Thanbyuzayat - Burma
Thanbyuzayat, Base Camp 415k – Burma
Beginning of Burma-Thai Railway
Ramsasy Force arrived at Thanbyuzayat staging camp 18 December 1942 and were met by the Commandant, Lt.-
Col. Y. Nagatomo who was described as ‘strutting, pompous Nipponese, small of stature, loud of mouth and full of scathing sarcasm.’ He told them ‘you are the remnants of a rabble army – you don’t even know how to dress properly. We intend to build this railway even if it has to go over your dead bodies.’
Ramsay Force had suffered 9 days sailing in appallingly cramped conditions from Singapore to Mergui where they worked on the aerodrome. Monsoon season arrived and the POWs worked hard in the rain. Rations had been meagre, but they could purchase a few eggs and bananas. They had been under guard of former naval men who happily dished out punishment with some degree of leniency. However Tavoy was very different. This was what they had to look forward to.
On the morning of 20 Dec 1942, Ramsay Force was ordered to prepare to move to Kun Knit Way 26 km camp, fortunately transport had been provided not like the forced march from Ye when the sick had also marched.
By January 1943 Thanbyuzat was recognised as a base hospital because there were 1,600 patients admitted.
The hospital was located opposite the railway station and workshops.
This was a base hospital Camp for F Force during the time they were working on the line. Dr. Bruce Atlee Hunt was appointed Senior Medical Officer (he was moved around to other camp hospitals as were all doctors) and in mid 1943 his staff numbered 192 including all volunteer medical orderlies. There were a total of 11 doctors in F Force. Hunt had virtually no medical supplies or equipment.
In early March 1943 30km Reptu Camp was established as a hospital camp however was ordered closed by the Japanese as quickly as it was opened and patients transferred back to Thanbyuzayat Hospital Camp.
In the early afternoon on 12 June 1943 patients at this base hospital camp were thrilled to hear Allied planes approaching, believing they were headed towards Bangkok. A similar experience had occurred several weeks earlier and the POWs who were able, ran outside to see the planes and waved excitedly.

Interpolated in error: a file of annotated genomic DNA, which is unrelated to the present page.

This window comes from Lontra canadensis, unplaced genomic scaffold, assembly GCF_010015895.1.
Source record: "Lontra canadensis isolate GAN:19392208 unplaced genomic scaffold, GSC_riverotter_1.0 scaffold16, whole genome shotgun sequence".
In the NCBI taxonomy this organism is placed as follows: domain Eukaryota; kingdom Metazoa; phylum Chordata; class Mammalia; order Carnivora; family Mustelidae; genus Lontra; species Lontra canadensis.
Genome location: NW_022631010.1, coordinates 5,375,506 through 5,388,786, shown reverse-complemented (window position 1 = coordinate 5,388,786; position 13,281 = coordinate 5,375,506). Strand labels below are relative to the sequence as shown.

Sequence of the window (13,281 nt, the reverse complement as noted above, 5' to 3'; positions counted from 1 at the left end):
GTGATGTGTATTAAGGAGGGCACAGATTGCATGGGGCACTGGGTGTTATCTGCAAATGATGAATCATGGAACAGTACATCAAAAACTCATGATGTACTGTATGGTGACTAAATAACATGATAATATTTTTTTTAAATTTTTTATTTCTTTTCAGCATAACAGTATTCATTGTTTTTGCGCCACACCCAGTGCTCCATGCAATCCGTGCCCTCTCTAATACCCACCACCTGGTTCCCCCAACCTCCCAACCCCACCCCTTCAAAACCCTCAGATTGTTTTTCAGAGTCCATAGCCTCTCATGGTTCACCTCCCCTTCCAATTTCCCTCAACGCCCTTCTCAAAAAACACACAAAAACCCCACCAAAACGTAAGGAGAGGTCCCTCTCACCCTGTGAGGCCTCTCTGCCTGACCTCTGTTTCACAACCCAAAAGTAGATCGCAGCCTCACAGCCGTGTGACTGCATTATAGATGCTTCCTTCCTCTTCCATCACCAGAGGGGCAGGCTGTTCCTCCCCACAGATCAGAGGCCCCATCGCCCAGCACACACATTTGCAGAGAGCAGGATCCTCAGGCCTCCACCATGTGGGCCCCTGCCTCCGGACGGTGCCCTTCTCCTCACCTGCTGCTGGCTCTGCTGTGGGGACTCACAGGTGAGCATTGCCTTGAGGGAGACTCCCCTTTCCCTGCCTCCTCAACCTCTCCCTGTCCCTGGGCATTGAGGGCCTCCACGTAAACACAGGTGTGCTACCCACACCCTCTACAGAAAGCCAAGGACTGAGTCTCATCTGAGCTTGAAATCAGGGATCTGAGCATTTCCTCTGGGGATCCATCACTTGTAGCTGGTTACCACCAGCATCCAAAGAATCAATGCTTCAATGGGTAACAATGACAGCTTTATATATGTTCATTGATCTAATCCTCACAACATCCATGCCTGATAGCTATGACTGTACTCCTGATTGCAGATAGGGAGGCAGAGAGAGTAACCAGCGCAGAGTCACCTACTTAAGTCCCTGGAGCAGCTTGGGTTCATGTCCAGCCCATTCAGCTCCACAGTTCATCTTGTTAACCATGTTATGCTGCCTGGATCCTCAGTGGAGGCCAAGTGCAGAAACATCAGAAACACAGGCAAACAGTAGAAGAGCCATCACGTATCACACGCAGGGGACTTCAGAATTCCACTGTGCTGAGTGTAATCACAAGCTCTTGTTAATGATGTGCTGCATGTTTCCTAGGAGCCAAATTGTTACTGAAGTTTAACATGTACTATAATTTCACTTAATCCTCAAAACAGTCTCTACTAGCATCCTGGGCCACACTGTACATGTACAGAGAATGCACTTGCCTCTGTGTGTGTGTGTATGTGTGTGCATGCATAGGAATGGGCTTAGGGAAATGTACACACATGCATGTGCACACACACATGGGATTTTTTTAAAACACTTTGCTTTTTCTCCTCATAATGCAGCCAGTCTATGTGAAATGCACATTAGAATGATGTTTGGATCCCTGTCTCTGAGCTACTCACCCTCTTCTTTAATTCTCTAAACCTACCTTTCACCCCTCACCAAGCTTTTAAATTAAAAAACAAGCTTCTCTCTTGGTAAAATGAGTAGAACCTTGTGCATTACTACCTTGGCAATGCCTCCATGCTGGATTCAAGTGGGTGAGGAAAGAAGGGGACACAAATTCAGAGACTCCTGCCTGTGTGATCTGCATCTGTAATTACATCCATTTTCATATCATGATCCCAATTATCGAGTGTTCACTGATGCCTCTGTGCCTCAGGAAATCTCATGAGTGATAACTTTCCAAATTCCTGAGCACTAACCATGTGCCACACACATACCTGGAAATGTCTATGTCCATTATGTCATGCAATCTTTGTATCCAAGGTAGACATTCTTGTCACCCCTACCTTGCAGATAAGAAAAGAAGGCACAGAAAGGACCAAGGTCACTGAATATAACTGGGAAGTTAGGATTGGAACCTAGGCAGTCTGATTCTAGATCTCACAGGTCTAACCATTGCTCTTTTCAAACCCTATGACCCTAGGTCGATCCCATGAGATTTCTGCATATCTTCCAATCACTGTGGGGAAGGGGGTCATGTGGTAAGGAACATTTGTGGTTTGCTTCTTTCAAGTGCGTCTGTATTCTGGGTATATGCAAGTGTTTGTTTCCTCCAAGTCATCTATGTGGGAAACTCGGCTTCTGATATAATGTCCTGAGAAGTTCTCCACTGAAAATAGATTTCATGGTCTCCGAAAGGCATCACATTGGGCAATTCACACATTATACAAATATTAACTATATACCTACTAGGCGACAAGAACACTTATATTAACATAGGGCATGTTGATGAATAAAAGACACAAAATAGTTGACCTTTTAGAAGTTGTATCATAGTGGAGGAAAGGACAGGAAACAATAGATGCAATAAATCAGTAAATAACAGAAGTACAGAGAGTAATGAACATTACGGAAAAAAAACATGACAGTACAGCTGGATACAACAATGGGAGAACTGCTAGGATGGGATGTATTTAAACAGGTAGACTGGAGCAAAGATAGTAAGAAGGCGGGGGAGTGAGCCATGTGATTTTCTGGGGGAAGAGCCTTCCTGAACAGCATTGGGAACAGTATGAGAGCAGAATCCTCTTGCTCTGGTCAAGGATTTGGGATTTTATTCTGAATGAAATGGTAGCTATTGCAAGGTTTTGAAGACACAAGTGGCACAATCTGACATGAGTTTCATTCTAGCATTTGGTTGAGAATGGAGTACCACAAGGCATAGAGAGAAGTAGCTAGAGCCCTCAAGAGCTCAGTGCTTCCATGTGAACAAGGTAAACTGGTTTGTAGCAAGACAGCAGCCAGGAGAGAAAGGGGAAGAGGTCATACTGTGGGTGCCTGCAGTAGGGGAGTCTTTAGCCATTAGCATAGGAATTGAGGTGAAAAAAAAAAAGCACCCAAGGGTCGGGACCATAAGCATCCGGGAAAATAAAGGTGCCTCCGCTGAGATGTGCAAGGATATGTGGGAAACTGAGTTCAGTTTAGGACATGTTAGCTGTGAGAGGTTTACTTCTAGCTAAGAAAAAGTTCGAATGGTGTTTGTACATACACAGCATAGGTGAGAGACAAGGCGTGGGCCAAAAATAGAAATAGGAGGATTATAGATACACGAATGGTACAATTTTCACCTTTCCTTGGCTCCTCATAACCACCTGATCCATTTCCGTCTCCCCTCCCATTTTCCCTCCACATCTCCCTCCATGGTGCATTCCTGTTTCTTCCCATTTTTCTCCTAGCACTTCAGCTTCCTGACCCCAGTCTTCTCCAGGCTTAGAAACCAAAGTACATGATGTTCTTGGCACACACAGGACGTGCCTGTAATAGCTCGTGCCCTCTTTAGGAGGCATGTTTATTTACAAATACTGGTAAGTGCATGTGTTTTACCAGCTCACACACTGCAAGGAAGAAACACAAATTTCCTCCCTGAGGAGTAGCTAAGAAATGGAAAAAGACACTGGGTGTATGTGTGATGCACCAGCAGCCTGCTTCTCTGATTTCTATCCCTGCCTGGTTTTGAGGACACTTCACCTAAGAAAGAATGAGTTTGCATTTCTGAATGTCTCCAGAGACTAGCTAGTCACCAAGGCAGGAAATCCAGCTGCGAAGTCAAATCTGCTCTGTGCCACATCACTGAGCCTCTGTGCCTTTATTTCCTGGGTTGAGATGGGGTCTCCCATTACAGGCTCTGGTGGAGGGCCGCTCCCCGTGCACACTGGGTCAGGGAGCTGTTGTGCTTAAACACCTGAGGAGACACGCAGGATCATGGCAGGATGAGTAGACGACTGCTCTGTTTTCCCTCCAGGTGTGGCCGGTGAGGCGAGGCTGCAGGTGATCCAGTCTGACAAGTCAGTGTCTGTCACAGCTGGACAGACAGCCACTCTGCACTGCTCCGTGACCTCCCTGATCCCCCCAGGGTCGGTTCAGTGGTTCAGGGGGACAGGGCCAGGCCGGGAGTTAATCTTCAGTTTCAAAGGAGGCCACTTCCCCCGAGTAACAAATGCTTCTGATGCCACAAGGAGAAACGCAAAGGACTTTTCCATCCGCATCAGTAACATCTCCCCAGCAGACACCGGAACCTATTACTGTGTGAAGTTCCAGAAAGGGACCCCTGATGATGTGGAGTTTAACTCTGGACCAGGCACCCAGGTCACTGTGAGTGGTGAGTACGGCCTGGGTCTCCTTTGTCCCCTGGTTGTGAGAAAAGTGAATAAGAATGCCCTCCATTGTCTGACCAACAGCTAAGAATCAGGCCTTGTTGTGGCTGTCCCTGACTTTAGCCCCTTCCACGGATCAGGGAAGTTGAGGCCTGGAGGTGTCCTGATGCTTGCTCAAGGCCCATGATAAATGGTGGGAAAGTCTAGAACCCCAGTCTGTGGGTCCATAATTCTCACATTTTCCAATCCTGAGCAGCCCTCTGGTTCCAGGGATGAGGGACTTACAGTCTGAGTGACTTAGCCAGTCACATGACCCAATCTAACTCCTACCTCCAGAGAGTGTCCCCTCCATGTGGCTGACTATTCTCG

On this day the men suddenly realised the planes were flying low and could see the formation breaking off into three groups. Filled with terror they realised their Camp was the target. The Allied Forces had no means of identifying their POW Camps which accommodated 3,000 men. The Allies were targeting railway workshops and marshalling yards. The POW Camp and hospital was located next to extensive rail yards filled with rolling stock and supplies for Japan’s fighting forces in northern Burma.
Among the injured were 5 Australians deaths when two bombs went astray, falling in the camp compound. That evening every walking man made their way to the cemetery to pay tribute to the Australian, English, American and Dutch who had died. The three Padres conducting the services included Father Corry, 2/4th MGB.
Major Varley and senior officer’s pleas to the Japanese to be permitted to identify POW huts were met with negative answers.
Requests from senior POWs met with no response from the Japanese resulting in feelings of hopelessness amongst the men. Knowledge of an ammunition dump nearby worsened their fears.
Finally the Japanese officer in command, Nagatomo granted permission for a system of slit trenches be built beside each hut. The men and patients were drilled about the procedure to take place next time.
Next time was 3 days later. Another bombing raid occurred on 15 June and this time 13 Australians died and double this number wounded. Allied planes flying above at 2,000 feet were fired at with Japanese machine guns, rifles and pistols!
Terrified by this undisciplined shooting the men had taken to the trenches fearing being hit by Japanese fire. Then came the assault from the air lasting an hour. Huts were bombed amidst the chaos. It must have been a terrifying experience for the helpless and vulnerable POWs, especially being attacked and bombed by their ‘own’.